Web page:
Aseemanand and Pragya Singh both told me that they met frequently in the years leading up to the kumbh. Above all, they discussed the growth of the country’s Muslim population, which Aseemanand considered the biggest threat to the nation. “With Christians, we can always stand together and threaten them,” Aseemanand told me. “But Muslims were multiplying fast.” He continued, “Have you seen the videotapes in which the Taliban slaughter people? Yes, I did talk in meetings about that. I said that if Muslims multiply like this they will make India a Pakistan soon, and Hindus here will have to undergo the same torture.” The group explored “ways to curb this”, he said. They were also angered by Islamic terrorist attacks, especially on Hindu places of worship such as Akshardham temple in Gandhinagar, Gujarat, where 30 people were killed, in 2002. Aseemanand’s solution to this problem, which he advocated frequently, was to retaliate against innocent Muslims. His refrain was bomb ka badla bomb—a bomb for a bomb.
The group’s conversations continued over the next two years, as Aseemanand prepared the kumbh. Soon, Mohan Bhagwat and Indresh Kumar gave their sanction to the plot, according to the account Aseemanand gave me. While they took centre stage at the kumbh along with other leaders of the Hindu Right, Aseemanand retreated to his ashram. Despite his seniority and popularity within the Sangh, he had agreed with Bhagwat and Kumar that he should publicly distance himself from the RSS. “It was a strategy that we took at the time,” Aseemanand told me. Instead of participating in the kumbh, he was to focus in secret on planning the attacks.
Less than a month after the Shabari Kumbh, two bombs exploded in Varanasi, killing 28 people and injuring a hundred more. One of the explosives was placed at the entrance to a Hindu temple. Aseemanand, Singh, Joshi, and Rateshwar immediately convened at Shabari Dham, where they decided to conjure up a reply.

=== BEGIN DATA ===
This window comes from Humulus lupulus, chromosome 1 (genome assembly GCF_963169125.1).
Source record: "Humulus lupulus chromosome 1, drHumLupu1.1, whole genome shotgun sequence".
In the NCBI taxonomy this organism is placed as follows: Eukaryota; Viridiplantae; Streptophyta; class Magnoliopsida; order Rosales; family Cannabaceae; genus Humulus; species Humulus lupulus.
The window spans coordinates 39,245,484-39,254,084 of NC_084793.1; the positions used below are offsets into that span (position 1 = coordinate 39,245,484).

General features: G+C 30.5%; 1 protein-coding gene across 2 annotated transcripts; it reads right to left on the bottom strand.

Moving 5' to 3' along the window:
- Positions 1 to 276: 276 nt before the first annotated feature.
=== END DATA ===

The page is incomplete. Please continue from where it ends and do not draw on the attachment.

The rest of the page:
In his confession, Aseemanand said that Joshi and Rateshwar agreed to head to Jharkhand to purchase pistols, and SIM cards to be used in detonators. Aseemanand gave them Rs 25,000. He also suggested that they try to recruit other radical sadhus to the conspiracy. (In the end, the Ram bhakts he nominated chose to stick to vitriol.) In Jharkhand, Joshi contacted his friend Devender Gupta, the RSS chief of Jamathada district, who helped them secure fake driving licences with which to purchase SIM cards.
In June 2006, the team rallied at Rateshwar’s house. Joshi and Singh arrived with four new members of the conspiracy—Sandeep Dange, Ramchandra Kalsangra, Lokesh Sharma, and a man known only as Amit. Dange, whose nickname was “Teacher”, was the RSS district head in Madhya Pradesh’s Shajapur district; Kalsangra was an RSS organiser from Indore.